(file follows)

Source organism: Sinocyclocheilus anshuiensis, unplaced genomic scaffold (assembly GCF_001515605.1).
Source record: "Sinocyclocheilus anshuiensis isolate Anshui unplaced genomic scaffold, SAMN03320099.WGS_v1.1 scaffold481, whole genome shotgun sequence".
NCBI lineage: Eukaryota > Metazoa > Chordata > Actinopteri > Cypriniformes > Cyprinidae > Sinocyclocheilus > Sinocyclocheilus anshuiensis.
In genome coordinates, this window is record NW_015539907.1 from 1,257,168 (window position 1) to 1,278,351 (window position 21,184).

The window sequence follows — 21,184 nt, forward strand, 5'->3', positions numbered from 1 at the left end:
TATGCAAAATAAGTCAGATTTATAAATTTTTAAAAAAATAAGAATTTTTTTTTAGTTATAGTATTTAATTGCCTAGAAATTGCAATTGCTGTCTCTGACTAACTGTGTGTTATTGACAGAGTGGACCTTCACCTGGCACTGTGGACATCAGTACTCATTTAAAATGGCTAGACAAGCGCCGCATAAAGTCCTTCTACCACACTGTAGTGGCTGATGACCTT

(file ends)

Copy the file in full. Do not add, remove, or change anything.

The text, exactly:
Source organism: Sinocyclocheilus anshuiensis, unplaced genomic scaffold (assembly GCF_001515605.1).
Source record: "Sinocyclocheilus anshuiensis isolate Anshui unplaced genomic scaffold, SAMN03320099.WGS_v1.1 scaffold481, whole genome shotgun sequence".
NCBI lineage: Eukaryota > Metazoa > Chordata > Actinopteri > Cypriniformes > Cyprinidae > Sinocyclocheilus > Sinocyclocheilus anshuiensis.
In genome coordinates, this window is record NW_015539907.1 from 1,257,168 (window position 1) to 1,278,351 (window position 21,184).

The window sequence follows — 21,184 nt, forward strand, 5'->3', positions numbered from 1 at the left end:
TATGCAAAATAAGTCAGATTTATAAATTTTTAAAAAAATAAGAATTTTTTTTTAGTTATAGTATTTAATTGCCTAGAAATTGCAATTGCTGTCTCTGACTAACTGTGTGTTATTGACAGAGTGGACCTTCACCTGGCACTGTGGACATCAGTACTCATTTAAAATGGCTAGACAAGCGCCGCATAAAGTCCTTCTACCACACTGTAGTGGCTGATGACCTT